From an educational journey starting with long days and nights of study from an early age, Xiang Tai Tan has now received an offer to read Medicine at the University of Glasgow.

Xiang Tai was born in Malaysia and, since his parents were keen for their son to have a good education, they enrolled him in primary school in Singapore from the age of six. This involved a long and tiring commute so Tai would get up at 4.30am every morning to go to school alongside hundreds of others students all of whose parents wanted the best education for them. He would study late into the night and then get up and do the same thing again the next day. With hindsight, he sees that this ingrained in him a tenacity and resilience that would serve him well in the years to come.

When Tai’s grandparents’ health began to fail, visits to doctors of both western and traditional Chinese practices were a common occurrence for the family and Tai wanted to acquire the knowledge and skills that he saw in the practitioners. To gain personal experience of a doctor’s life and work, Tai shadowed a consultants in a variety of hospital settings and noted the expert way in which doctors related to patients. To develop his own caring skills, Tai worked both with autistic children and with the elderly.

With his sights firmly set on a career in Medicine, Tai applied to CTC because his brother had successfully studied with us in the past. Tai says, “I am glad that I did come to CTC to study my A-Levels, as the teachers are all so experienced and I received valuable support for my UCAS application”.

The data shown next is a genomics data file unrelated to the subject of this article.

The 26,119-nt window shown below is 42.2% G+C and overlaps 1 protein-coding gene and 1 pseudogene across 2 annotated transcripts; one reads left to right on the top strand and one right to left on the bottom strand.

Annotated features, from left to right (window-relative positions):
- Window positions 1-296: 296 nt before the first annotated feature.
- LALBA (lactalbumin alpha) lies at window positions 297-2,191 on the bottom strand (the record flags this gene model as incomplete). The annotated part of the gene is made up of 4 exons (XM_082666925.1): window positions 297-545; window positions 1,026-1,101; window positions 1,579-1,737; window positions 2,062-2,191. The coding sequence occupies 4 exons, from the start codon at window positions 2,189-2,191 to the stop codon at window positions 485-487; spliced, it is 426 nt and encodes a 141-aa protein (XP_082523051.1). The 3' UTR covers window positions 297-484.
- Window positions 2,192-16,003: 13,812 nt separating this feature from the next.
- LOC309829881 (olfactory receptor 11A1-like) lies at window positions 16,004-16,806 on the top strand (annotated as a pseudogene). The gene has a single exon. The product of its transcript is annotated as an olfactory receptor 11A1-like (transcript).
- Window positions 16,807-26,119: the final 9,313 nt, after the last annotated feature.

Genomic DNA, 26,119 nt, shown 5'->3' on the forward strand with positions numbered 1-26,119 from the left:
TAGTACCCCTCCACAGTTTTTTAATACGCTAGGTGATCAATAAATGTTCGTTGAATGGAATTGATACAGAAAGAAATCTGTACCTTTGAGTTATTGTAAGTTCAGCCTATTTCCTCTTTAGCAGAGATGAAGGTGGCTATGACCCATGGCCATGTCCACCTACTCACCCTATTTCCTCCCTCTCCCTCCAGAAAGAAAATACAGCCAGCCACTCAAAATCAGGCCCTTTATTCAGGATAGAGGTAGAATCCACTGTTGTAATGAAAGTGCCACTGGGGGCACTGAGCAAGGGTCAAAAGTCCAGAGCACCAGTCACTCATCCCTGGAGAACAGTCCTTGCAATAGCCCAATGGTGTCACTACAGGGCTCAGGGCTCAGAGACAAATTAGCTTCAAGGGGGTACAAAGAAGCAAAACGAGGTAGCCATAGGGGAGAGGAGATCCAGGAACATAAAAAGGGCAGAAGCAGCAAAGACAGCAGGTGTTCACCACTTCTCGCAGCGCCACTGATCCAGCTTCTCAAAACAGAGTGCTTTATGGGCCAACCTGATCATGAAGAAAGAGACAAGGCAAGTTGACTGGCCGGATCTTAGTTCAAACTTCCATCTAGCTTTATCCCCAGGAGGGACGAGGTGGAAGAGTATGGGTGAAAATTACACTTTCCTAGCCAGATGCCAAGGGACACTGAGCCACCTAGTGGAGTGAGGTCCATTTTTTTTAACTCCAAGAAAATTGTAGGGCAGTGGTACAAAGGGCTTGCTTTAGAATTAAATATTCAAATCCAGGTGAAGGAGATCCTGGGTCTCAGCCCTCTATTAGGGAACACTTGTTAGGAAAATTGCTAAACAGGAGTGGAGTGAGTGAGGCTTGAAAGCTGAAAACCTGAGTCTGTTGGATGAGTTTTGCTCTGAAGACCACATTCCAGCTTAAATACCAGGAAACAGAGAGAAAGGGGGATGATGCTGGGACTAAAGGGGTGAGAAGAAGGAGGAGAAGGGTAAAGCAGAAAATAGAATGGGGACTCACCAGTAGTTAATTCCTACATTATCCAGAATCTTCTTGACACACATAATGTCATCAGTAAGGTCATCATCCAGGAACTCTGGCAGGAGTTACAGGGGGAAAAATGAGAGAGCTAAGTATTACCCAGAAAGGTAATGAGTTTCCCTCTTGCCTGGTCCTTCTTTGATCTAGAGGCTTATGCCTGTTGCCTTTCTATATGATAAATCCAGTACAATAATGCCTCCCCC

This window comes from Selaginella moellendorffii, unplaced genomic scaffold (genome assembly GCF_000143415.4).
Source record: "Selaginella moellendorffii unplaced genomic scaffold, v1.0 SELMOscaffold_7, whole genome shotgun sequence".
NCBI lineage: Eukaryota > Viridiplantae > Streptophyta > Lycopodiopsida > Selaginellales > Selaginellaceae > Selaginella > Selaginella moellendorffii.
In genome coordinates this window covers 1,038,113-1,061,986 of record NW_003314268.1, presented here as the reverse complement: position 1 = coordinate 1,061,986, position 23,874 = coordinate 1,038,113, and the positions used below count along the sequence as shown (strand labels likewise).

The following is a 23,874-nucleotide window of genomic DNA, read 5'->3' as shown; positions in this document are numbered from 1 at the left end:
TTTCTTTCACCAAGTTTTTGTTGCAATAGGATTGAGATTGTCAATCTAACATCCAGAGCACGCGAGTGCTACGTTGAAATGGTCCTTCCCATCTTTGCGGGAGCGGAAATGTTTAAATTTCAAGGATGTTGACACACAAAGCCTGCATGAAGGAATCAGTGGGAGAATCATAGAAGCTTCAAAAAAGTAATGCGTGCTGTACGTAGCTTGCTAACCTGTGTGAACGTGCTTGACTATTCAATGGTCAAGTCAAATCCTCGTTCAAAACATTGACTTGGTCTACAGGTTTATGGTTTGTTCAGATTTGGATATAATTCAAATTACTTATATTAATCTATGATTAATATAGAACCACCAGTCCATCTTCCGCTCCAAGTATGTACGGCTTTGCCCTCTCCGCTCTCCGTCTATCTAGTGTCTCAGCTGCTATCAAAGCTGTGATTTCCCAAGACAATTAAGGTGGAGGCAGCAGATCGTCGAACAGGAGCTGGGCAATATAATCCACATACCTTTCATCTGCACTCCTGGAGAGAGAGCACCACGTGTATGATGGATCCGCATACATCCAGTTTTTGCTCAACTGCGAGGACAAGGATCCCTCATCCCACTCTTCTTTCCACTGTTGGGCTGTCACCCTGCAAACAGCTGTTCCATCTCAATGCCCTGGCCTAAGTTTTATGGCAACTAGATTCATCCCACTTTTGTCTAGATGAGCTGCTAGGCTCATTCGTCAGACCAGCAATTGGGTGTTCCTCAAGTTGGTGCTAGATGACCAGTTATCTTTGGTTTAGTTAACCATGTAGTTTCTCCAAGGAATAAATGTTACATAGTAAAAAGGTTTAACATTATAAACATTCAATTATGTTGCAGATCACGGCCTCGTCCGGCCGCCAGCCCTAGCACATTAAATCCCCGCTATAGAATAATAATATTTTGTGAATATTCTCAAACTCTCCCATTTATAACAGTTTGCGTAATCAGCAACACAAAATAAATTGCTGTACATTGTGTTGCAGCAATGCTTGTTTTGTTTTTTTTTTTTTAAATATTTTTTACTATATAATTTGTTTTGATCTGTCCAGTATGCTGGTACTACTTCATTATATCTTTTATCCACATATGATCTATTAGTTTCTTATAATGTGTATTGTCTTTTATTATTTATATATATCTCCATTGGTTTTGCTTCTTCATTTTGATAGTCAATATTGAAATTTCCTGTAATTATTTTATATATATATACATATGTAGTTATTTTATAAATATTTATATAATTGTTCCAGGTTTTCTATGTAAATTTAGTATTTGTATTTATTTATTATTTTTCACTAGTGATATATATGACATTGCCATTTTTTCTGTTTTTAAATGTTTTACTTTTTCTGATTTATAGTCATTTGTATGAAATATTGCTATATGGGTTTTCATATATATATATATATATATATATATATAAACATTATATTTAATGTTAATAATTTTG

Tai joined our 18-month A-level course because, in Singapore, O-level exams are taken in November, unlike GCSEs in the UK which are taken in May/June. Consequently, Tai was eager to start in January rather than waiting until the following September to take the traditional 2-year A-level course. In fact, our 18-month course was introduced many years ago to cater specifically for students coming from education systems similar to that in Singapore. However, it is by no means an easy option as the pace of teaching and learning is rapid, covering the same curriculum as those students who take the 2-year option.

Tai’s O-level grades were weaker than expected so he knew this put him at a disadvantage to get a medical offer, but he was determined to do whatever he could to increase his chances. Aware that the universities would consider all components of his UCAS application, he endeavoured to strengthen his UKCAT performance and to write a top class Personal Statement to compensate for exam results that he knew would not compare favourably with other applicants.

He also strengthened the academic aspects of his application by offering an Extended Project Qualification (EPQ). This constituded an enormous workload as Tai was already studying for four A-levels but his efforts paid dividends and secured him interviews at medical school.

Tai says, “I think the resources provided for the teaching and preparation for interviews was simply superb. I personally think it is one of the areas which CTC excels in the most, as we were provided with much material and opportunities for mock interviews, whether it be a panel interview or MMI. In fact, I think the ‘Hot Topics’ that I was sent as part of the last-minute interview tips were partly responsible for helping me get an offer for Medicine. The Oxbridge/Medicine group was very helpful in this regard as well. I had never received such detailed and comprehensive training for an interview before and CTC covers all aspects extraordinarily well. If you had asked me two years ago if I thought I could get into medical school, I would most definitely have said ‘No!’ So I would like to thank CTC for assisting me with my medical application”.

Tai has secured an offer to read Medicine at the University of Glasgow and we wish him the best of luck in his A-Level exams!